Baykeeper Sues Feds for Failing to Meet Endangered Species Act Requirements for Longfin Smelt



by Dan Bacher

Oakland, California—On December 22, San Francisco Baykeeper filed a lawsuit against the US Fish and Wildlife Service for violating the Endangered Species Act (ESA) in its failure to issue a final rule on the petition to list the SF Bay-Delta population of Longfin Smelt (Spirinchus thaleichthys) as an endangered species.

The agency’s proposal to list longfin smelt, a cousin of the endangered Delta smelt, is the result of a series of petitions to and lawsuits against the agency going back to 1992, according to the Baykeeper. The most recent monitoring data for longfin smelt in San Francisco Bay reveals that populations have crashed more than 99 percent, compared to when monitoring first started in 1967.     

“The agency proposed listing the SF Bay-Delta population of longfin smelt as an endangered species in 2022, but failed to meet a deadline established by Congress in the law to make a final listing determination and to designate what counts as critical habitat for the imperiled fish,” according to a statement from the San Francisco Baykeeper.”

Baykeeper put the agency on notice October 11 that it would take legal action unless the agency issued the required rulings. “These rulings were required by statute on October 7, but the agency has failed to meet its legal obligations,” the group stated.  

Baykeeper is represented in this legal action by Michael Lozeau, of the Oakland-based public interest law firm Lozeau-Drury.   

“The Fish and Wildlife Service must stick to the deadlines established by Congress and the Endangered Species Act,” said San Francisco Baykeeper staff attorney Ben Eichenberg. “Baykeeper will hold the agency responsible to fulfill its duties under the law, and to the people of the Bay Area.” 

”Baykeeper and our allies have been pressuring the agency for decades to protect the longfin smelt. Now that we’re in the final stretch, it’s disappointing that they’re delaying yet again. Longfin smelt need the full protection of the ESA to survive, and we can’t let a recalcitrant agency drive this fish population unique to San Francisco Bay into extinction,” concluded Eichenberg.  

The complaint says the dramatic decline of the once-abundant longfin smelt is the result of poor management of the Estuary by the state and federal governments.

“Catastrophic declines in the Longfin Smelt population have been caused by poor management of the Estuary by Federal and State water regulators, which have allowed excessive water diversions and drastically reduced freshwater flow into San Francisco Bay,” the lawsuit states. “During the 1987-1992 drought, which coincided with a period of relatively large water diversions and exports from the Estuary and its watershed, Longfin Smelt abundance declined dramatically, reaching historically low levels in the early 1990s.”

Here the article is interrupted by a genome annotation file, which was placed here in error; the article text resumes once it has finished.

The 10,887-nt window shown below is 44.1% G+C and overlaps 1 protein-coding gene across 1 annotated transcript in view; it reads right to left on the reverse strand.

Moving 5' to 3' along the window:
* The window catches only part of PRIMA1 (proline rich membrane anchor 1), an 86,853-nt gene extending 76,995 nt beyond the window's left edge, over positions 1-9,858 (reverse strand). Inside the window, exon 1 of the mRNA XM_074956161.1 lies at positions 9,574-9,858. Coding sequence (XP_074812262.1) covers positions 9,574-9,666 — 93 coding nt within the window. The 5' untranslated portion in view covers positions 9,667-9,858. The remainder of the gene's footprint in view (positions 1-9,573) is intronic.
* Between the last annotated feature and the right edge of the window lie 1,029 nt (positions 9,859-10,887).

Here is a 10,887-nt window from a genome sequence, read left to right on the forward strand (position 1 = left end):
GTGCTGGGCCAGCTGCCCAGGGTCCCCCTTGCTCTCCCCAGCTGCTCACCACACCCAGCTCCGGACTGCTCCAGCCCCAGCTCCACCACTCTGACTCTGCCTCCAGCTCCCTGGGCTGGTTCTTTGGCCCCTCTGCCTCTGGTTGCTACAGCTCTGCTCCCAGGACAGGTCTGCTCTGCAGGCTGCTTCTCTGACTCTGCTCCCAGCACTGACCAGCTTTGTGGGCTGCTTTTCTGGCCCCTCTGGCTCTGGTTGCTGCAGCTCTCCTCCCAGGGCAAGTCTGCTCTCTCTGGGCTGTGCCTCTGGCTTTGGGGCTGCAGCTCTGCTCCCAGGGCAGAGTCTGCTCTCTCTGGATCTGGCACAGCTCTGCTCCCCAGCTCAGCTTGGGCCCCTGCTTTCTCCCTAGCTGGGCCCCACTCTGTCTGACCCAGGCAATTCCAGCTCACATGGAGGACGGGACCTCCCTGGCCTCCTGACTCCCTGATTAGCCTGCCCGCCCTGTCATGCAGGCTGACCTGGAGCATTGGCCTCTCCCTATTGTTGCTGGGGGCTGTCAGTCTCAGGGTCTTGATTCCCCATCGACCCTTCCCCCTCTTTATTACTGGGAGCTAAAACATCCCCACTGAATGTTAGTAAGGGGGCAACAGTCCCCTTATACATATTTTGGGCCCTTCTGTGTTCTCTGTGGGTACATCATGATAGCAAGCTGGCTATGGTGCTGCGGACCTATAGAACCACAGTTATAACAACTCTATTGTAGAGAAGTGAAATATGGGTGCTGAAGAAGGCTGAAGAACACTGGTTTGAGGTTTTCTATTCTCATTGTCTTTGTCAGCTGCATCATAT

“The species partially recovered during the mid-to-late 1990s, when hydrological conditions improved, but the population decline resumed when dry conditions and increased water diversions prevailed during the early part of this century. The Estuary’s Longfin Smelt population reached a new record low in 2015. Longfin Smelt abundance in 2020...was less than 0.1 percent of the levels detected when sampling began in 1967, and the population has declined approximately 80 percent since it was listed as threatened by the State of California in 2009,” the complaint reveals.

The longfin smelt’s collapse parallels the collapse of Delta smelt, once the most abundant fish in the entire estuary and now virtually extinct in the wild. No Delta smelt have been found in the past five years of the California Department of Fish and Wildlife’s Fall Midwater Trawl (FMWT) survey on the Sacramento- San Joaquin River Delta: apps.wildlife.ca.gov/…

The abundance index — a relative measure of abundance — for the Longfin Smelt was 28 in 2020, 323 in 2021 and 403 in 2022. Those figures contrast with an index of 81,737 when the survey first began in 1967.   

The longfin smelt is an anadromous fish found in bay, estuary, and nearshore coastal environments of the Pacific Coast, from San Francisco Bay north to Cook Inlet, in south-central Alaska, according to the Notice. The San Francisco Bay Estuary (“Estuary”) supports the largest longfin smelt population in California, which the US Fish and Wildlife Service has determined is a “distinct population segment” (“DPS”)

Longfin smelt were once one of the most abundant resident fishes in the Estuary. “In recent years, longfin smelt numbers have plummeted to record lows in the Estuary, and it is thought to be extirpated or nearing extirpation in other California estuaries,” the Baykeeper notice stated.

The collapse of the longfin smelt in the estuary is part of the larger Pelagic Organism Decline (POD) caused by massive water diversions from the Delta by the state and federal water projects, along with toxics, water pollution and invasive species.. Between 1967 and 2020, the state’s Fall Midwater Trawl abundance indices for striped bass, Delta smelt, longfin smelt, American shad, splittail and threadfin shad have declined by 99.7, 100, 99.96, 67.9, 100, and 95%, respectively, according to the California Sportfishing Protection Alliance.  

Taken as five-year averages (1967-71 vs. 2016-20), the declines for striped bass, Delta smelt, longfin smelt, American shad, splittail and threadfin shad are 98.1, 99.8, 99.8, 26.2, 99.3 and 94.3 percent, respectively.  




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